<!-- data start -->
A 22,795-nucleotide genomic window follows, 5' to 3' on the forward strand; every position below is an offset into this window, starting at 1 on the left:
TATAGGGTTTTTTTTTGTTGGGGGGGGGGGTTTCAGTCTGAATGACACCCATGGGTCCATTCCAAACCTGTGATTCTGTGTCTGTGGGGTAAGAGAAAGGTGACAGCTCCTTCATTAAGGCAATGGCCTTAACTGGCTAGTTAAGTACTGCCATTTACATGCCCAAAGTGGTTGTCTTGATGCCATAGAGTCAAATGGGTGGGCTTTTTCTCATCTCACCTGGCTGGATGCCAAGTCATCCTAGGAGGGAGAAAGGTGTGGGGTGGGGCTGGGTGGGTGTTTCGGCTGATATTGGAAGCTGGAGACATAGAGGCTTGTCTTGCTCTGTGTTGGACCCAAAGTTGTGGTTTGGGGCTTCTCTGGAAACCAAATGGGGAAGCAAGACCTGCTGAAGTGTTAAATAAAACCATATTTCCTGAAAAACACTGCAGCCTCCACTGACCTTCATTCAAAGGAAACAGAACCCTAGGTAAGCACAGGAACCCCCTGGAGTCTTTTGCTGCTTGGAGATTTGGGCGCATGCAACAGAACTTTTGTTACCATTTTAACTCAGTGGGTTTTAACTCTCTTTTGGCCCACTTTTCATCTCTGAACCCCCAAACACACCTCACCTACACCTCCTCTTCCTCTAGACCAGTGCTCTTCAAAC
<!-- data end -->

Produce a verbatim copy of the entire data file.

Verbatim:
A 22,795-nucleotide genomic window follows, 5' to 3' on the forward strand; every position below is an offset into this window, starting at 1 on the left:
TATAGGGTTTTTTTTTGTTGGGGGGGGGGGTTTCAGTCTGAATGACACCCATGGGTCCATTCCAAACCTGTGATTCTGTGTCTGTGGGGTAAGAGAAAGGTGACAGCTCCTTCATTAAGGCAATGGCCTTAACTGGCTAGTTAAGTACTGCCATTTACATGCCCAAAGTGGTTGTCTTGATGCCATAGAGTCAAATGGGTGGGCTTTTTCTCATCTCACCTGGCTGGATGCCAAGTCATCCTAGGAGGGAGAAAGGTGTGGGGTGGGGCTGGGTGGGTGTTTCGGCTGATATTGGAAGCTGGAGACATAGAGGCTTGTCTTGCTCTGTGTTGGACCCAAAGTTGTGGTTTGGGGCTTCTCTGGAAACCAAATGGGGAAGCAAGACCTGCTGAAGTGTTAAATAAAACCATATTTCCTGAAAAACACTGCAGCCTCCACTGACCTTCATTCAAAGGAAACAGAACCCTAGGTAAGCACAGGAACCCCCTGGAGTCTTTTGCTGCTTGGAGATTTGGGCGCATGCAACAGAACTTTTGTTACCATTTTAACTCAGTGGGTTTTAACTCTCTTTTGGCCCACTTTTCATCTCTGAACCCCCAAACACACCTCACCTACACCTCCTCTTCCTCTAGACCAGTGCTCTTCAAAC